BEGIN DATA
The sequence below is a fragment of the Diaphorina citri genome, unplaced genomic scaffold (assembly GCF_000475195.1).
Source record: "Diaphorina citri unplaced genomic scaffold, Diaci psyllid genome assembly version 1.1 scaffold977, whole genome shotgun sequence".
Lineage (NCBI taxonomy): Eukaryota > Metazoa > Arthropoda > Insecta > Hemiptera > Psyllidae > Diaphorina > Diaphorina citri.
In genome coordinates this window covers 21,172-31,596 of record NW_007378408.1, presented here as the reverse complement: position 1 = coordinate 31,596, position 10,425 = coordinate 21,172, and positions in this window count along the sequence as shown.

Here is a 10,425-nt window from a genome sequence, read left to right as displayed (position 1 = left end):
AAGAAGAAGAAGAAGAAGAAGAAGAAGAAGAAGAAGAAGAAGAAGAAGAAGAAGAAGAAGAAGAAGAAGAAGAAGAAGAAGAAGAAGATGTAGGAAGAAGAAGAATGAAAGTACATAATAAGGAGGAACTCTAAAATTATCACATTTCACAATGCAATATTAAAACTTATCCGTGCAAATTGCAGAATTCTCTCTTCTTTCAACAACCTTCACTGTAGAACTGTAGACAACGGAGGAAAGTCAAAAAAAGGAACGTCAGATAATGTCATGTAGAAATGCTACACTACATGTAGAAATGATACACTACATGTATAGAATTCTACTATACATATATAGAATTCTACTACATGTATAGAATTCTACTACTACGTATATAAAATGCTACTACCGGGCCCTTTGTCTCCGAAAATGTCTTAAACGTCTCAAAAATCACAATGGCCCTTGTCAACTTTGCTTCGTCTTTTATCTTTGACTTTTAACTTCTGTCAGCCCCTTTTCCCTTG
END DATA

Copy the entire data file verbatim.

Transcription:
The sequence below is a fragment of the Diaphorina citri genome, unplaced genomic scaffold (assembly GCF_000475195.1).
Source record: "Diaphorina citri unplaced genomic scaffold, Diaci psyllid genome assembly version 1.1 scaffold977, whole genome shotgun sequence".
Lineage (NCBI taxonomy): Eukaryota > Metazoa > Arthropoda > Insecta > Hemiptera > Psyllidae > Diaphorina > Diaphorina citri.
In genome coordinates this window covers 21,172-31,596 of record NW_007378408.1, presented here as the reverse complement: position 1 = coordinate 31,596, position 10,425 = coordinate 21,172, and positions in this window count along the sequence as shown.

Here is a 10,425-nt window from a genome sequence, read left to right as displayed (position 1 = left end):
AAGAAGAAGAAGAAGAAGAAGAAGAAGAAGAAGAAGAAGAAGAAGAAGAAGAAGAAGAAGAAGAAGAAGAAGAAGAAGAAGAAGAAGATGTAGGAAGAAGAAGAATGAAAGTACATAATAAGGAGGAACTCTAAAATTATCACATTTCACAATGCAATATTAAAACTTATCCGTGCAAATTGCAGAATTCTCTCTTCTTTCAACAACCTTCACTGTAGAACTGTAGACAACGGAGGAAAGTCAAAAAAAGGAACGTCAGATAATGTCATGTAGAAATGCTACACTACATGTAGAAATGATACACTACATGTATAGAATTCTACTATACATATATAGAATTCTACTACATGTATAGAATTCTACTACTACGTATATAAAATGCTACTACCGGGCCCTTTGTCTCCGAAAATGTCTTAAACGTCTCAAAAATCACAATGGCCCTTGTCAACTTTGCTTCGTCTTTTATCTTTGACTTTTAACTTCTGTCAGCCCCTTTTCCCTTG